Howard Wales: He recorded everything that moved. [Laughs]
AD: So Side Trips, Volume 1 came from him?
Howard Wales: That’s right.
AD: Okay cool. That I did not know.
Howard Wales: John Kahn played bass. Both Jerry and John died 10 months apart. John was a wonderful friend of mine. I really miss Jerry a lot. I miss Jerry a lot because he was a lot like me — both in background and our families — and the very fact that he was a heartwarming cat. We had the most intellectual conversations that I ever had with anybody in my life.
So then Alan Douglas came into the club. You know Alan Douglas? Douglas Records at the time.
AD: The label had some pretty great stuff on it.
Howard Wales: He passed away a couple years ago. Anyway, he came in and he liked what was going on and so that’s how Hooteroll? came about.
AD: Now, I’m going to get specific here. Do you remember that show? The Side Trips show? Or is that just a blur of all these Monday nights?
Howard Wales: A lot of things are a blur — you were there but only in the moment. A lot of it is in the moment. Hooteroll?, to this day, is a very interesting album that will stand the test of time.
AD: Yeah, absolutely. It’s still iconic. It’s still beautiful. It’s unlike anything else in the Grateful Dead catalog too, which is a pretty vast and unusual catalog full of side projects.
Howard Wales: Absolutely. Yeah, you’re right.
AD: Like you said — acid jazz didn’t really exist at that point, so you were the foundation of what came in the next few years.
Howard Wales: The Hooteroll? album stands alone. Going back to what I was saying about individuality back in those days, if you listen to the album, you know that each song was definitely unique. I think that’s what really sold the whole thing about Hooteroll? is the fact that it was just like that. I think it’s the things that stand alone that are so individualized. I think those things really stand the test of time.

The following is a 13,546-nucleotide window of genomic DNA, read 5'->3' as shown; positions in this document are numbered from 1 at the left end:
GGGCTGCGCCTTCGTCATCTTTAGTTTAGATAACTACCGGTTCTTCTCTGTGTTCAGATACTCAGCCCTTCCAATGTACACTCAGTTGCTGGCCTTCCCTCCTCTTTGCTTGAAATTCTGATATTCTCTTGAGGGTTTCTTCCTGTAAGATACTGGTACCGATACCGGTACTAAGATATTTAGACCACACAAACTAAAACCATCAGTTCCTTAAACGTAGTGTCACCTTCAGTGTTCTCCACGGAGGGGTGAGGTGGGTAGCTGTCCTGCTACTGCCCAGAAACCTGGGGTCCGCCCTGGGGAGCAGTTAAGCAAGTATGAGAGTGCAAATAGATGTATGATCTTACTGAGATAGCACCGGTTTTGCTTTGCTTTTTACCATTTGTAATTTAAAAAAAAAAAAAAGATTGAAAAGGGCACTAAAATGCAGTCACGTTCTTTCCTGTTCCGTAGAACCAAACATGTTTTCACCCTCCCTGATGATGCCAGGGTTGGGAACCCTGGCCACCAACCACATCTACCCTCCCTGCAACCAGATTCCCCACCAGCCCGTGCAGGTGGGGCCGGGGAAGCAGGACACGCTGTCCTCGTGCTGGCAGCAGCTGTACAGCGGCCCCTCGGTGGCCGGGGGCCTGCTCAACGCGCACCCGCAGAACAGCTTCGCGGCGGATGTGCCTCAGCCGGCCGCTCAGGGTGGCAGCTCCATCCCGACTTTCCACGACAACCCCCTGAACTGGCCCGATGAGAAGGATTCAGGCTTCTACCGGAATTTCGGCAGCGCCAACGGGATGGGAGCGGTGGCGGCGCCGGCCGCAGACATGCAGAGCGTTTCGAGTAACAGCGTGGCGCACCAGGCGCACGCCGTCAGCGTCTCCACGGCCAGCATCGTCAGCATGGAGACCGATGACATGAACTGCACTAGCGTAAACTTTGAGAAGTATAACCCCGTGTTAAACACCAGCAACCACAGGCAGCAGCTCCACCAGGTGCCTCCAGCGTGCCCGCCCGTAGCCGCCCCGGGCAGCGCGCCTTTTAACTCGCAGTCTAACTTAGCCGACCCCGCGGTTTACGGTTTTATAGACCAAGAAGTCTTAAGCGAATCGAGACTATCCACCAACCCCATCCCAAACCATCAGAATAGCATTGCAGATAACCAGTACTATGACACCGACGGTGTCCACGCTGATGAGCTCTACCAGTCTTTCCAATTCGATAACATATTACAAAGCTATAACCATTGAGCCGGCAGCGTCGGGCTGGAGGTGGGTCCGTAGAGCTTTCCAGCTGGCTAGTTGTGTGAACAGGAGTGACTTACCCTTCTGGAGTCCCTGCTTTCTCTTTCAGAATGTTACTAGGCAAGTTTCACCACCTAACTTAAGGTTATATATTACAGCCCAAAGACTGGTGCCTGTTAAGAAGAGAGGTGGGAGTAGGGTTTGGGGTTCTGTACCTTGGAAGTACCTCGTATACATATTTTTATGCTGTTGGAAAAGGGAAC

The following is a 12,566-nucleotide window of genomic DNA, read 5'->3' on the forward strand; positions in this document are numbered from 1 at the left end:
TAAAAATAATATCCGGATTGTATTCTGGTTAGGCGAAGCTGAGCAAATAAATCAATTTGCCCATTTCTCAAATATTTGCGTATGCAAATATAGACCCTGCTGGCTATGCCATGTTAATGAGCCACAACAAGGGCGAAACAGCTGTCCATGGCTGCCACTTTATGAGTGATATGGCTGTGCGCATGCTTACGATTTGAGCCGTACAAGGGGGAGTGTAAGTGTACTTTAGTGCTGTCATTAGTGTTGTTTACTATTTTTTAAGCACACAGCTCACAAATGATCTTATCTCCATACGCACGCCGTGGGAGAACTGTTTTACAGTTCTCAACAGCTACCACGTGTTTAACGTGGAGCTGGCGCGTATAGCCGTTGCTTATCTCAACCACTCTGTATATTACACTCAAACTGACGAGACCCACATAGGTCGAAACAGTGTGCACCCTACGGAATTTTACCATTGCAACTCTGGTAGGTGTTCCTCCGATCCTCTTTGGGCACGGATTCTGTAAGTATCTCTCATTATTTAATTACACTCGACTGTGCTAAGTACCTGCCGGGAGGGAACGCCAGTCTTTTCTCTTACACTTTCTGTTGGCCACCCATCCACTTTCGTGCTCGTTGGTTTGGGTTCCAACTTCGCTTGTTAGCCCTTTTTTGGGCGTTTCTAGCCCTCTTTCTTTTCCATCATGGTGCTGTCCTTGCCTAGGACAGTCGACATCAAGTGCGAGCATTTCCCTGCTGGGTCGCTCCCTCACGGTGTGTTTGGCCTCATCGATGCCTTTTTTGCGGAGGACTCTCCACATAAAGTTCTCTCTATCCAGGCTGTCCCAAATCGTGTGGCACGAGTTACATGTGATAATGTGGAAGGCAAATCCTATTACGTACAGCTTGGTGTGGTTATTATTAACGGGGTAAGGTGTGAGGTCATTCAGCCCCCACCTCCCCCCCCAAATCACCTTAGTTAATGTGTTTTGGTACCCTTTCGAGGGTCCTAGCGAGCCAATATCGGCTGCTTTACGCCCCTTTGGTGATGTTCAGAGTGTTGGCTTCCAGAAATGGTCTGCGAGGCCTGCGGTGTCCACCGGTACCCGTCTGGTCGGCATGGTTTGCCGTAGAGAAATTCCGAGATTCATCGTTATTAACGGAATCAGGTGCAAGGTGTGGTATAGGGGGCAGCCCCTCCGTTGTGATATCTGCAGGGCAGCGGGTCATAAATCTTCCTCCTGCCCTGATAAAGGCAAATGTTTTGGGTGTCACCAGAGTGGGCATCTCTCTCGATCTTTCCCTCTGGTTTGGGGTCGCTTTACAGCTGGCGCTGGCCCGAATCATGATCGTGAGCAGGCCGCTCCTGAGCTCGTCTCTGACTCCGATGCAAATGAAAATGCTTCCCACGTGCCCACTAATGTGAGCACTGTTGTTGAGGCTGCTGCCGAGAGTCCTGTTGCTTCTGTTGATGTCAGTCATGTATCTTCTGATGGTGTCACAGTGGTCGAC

AD: I think that’s what makes an iconic album — there’s no other comparison. It doesn’t sound like anything else. It’s one of its own. I mean, like I said, with that catalog of his, Jerry has so many high points.
What is interesting about Side Trips and Hooteroll? is he himself made such a progression in his style of playing during that time and where he took the Grateful Dead. You look at Side Trips which was recorded in 1970 and that era of the Grateful Dead is known as Cowboy Dead at that point, because they were playing all of the country songs.
I guess you guys knew what you might sound like, but was there ever a night when he was like, “Oh, I don’t want to do any slow country-ish kind of things” or “I don’t want to play any “Dark Star” kind of things” or whatever the case may be. Was there any intent of what the sound was going to be at that point?
Howard Wales: No. To this day, on all my albums, I don’t play with anybody unless they’re jammers. Jammers are the people that have no fear. That’s hard to find, but there are folks who say “give it to me and I’ll take it home and learn it.” I don’t want you to learn it. I want to be fresh and I want to record it all on basic tracks.
Anyways it’s Jerry — he’s a jammer. Jerry was the Grateful Dead — totally irreplaceable. You could never replace a one-off person.